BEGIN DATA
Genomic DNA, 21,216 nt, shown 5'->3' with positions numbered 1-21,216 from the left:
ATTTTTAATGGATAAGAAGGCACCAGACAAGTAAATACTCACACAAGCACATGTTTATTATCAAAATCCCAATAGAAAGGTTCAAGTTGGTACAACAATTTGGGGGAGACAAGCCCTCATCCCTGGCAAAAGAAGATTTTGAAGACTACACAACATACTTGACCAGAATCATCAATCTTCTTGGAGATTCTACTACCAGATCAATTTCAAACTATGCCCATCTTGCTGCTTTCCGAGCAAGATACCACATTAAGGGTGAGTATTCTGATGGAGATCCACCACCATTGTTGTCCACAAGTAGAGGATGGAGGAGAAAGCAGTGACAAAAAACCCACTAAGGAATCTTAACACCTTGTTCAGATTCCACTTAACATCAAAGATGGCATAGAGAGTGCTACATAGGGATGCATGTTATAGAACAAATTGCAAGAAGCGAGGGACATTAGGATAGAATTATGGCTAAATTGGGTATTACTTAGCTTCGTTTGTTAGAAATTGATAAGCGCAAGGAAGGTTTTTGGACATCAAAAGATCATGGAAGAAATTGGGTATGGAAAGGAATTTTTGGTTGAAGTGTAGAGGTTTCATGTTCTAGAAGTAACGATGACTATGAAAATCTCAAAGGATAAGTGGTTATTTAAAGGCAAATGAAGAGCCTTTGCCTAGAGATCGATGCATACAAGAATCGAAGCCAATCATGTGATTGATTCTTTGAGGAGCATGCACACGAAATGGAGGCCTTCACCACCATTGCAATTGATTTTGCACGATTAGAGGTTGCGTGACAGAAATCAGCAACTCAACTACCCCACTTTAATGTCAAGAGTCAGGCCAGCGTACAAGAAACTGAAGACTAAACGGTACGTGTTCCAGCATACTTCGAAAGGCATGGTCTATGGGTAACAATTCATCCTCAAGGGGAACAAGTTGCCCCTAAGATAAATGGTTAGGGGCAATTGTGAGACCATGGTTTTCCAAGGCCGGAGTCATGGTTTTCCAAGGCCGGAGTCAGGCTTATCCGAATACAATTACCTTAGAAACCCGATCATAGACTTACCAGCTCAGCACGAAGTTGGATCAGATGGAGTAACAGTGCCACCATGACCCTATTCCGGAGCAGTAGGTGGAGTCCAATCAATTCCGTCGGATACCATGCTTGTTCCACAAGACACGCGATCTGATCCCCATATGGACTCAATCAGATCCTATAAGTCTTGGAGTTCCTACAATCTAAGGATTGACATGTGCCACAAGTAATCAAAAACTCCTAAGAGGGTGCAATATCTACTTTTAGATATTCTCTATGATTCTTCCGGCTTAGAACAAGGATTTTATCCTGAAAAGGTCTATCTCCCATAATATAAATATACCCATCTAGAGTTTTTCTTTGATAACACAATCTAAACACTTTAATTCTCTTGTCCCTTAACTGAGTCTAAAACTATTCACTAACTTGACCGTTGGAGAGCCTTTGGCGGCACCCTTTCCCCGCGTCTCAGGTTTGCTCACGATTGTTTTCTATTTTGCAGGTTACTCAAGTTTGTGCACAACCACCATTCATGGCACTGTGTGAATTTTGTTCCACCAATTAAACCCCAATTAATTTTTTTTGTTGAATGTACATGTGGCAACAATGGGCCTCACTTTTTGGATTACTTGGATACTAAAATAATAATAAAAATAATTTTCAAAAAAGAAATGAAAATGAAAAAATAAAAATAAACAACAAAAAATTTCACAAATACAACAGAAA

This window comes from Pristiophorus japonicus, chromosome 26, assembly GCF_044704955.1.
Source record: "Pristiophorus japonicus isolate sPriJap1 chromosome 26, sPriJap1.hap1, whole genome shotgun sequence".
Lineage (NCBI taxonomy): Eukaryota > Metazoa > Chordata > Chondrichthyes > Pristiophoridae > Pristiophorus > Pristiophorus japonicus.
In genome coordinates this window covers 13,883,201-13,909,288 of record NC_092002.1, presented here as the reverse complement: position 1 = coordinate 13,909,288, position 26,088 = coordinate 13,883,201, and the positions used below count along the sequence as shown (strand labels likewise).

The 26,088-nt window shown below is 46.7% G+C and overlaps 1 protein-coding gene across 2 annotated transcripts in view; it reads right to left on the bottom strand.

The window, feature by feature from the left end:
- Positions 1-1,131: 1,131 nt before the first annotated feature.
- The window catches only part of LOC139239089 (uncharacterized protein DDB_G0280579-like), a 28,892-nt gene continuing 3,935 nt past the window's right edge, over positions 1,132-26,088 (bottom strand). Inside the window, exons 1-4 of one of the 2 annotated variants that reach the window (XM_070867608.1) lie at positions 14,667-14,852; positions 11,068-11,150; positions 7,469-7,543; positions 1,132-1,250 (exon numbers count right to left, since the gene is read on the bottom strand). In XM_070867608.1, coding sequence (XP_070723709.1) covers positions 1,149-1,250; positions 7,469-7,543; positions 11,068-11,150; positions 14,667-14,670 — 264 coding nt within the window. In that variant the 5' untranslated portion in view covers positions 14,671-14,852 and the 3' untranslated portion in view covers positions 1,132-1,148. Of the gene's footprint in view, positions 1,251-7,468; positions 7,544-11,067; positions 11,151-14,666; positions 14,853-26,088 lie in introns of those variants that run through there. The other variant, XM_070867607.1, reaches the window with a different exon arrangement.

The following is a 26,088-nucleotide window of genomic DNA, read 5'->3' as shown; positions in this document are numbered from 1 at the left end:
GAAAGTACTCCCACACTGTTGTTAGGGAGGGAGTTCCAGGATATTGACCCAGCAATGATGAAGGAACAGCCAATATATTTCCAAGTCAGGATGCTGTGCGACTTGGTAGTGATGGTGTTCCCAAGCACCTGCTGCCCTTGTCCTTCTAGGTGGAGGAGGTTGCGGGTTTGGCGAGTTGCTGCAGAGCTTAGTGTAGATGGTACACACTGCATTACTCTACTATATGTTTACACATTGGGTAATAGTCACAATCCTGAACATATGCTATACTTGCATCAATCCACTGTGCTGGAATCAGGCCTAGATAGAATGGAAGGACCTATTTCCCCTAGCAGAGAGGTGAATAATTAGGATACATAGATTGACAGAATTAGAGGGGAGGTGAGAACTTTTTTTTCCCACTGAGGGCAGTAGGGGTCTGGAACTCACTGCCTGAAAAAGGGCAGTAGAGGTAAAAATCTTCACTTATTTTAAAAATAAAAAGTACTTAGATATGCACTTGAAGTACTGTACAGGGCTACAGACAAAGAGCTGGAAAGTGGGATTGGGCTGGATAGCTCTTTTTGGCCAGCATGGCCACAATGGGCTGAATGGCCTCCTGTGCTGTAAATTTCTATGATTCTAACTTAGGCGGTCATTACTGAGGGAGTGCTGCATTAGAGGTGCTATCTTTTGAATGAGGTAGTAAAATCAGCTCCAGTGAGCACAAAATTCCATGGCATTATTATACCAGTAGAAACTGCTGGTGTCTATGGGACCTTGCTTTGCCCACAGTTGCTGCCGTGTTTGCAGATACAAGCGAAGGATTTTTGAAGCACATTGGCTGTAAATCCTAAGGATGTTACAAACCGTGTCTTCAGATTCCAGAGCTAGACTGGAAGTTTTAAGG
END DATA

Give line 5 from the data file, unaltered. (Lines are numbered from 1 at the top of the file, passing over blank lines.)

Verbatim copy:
Lineage (NCBI taxonomy): Eukaryota > Metazoa > Chordata > Chondrichthyes > Pristiophoridae > Pristiophorus > Pristiophorus japonicus.